I believe in faithfulness to the text to an extent. I don’t think a film, TV, or stage adaptation should be exactly like the book because I already read the book, and if I want to experience the book exactly like it is, I’ll just read the book. I welcome differences, especially when it comes to how the medium conveys the story. Still, there are changes I am curious about. For instance, there is a scene in a slaughterhouse in episode three that is toned down drastically from the book, and in an adaptation that doesn’t seem to be holding back in terms of how raw it is. I’m curious why this change was made.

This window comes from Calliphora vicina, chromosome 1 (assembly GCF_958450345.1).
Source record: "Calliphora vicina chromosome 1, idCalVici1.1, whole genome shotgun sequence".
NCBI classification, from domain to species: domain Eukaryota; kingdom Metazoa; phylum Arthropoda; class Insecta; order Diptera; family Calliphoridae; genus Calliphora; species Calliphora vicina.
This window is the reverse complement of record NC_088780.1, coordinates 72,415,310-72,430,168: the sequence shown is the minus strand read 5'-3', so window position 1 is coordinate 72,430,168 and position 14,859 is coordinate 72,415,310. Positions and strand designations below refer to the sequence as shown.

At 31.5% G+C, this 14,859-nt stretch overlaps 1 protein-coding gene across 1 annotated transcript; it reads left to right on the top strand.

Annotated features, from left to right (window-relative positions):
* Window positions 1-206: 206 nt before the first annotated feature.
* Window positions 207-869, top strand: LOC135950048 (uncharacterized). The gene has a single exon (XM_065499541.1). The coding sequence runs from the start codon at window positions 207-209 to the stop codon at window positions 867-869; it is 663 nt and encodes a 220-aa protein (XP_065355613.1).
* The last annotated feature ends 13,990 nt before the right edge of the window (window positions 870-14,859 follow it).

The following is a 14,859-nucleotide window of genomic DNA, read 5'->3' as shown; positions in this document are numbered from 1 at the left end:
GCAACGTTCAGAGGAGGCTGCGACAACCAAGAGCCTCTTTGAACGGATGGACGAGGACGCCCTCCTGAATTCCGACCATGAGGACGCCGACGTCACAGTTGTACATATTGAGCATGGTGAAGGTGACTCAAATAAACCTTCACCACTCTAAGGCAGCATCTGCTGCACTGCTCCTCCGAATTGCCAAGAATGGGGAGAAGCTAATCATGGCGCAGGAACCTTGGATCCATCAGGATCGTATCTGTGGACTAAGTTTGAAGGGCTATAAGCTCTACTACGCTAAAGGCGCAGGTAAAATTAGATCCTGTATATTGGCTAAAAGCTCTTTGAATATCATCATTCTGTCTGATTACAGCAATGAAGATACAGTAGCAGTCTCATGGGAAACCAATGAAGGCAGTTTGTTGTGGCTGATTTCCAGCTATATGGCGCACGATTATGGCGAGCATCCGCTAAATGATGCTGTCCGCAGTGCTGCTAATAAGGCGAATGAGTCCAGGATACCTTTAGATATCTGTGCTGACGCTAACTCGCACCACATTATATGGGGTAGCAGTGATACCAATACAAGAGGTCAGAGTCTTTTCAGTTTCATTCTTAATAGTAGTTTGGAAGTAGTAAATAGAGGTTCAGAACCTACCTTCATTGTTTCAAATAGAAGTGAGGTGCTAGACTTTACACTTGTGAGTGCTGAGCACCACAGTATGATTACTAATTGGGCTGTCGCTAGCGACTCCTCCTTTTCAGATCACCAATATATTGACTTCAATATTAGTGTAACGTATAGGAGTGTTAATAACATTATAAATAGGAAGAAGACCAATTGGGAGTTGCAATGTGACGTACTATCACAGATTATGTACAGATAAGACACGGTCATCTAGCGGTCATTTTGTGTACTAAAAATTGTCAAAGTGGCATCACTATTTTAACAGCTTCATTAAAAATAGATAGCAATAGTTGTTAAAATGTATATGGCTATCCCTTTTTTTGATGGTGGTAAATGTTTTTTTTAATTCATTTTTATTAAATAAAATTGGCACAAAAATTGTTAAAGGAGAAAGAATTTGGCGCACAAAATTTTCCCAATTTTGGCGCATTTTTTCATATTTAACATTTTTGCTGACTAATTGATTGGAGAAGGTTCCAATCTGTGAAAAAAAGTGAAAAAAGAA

Overall, though, I’m enjoying Sharp Objects on HBO. Amy Adams and Patricia Clarkson are running away with it, as they do in everything they star in; and Chris Messina is a surprise charm as Det. Willis. I plan to keep watching and engaging with this dark tale. I hope you’ll do the same.

Patricia Clarkson in Sharp Objects
Queen. From IMDB.

Sharp Objects airs at 9 p.m. ET on Sundays on HBO.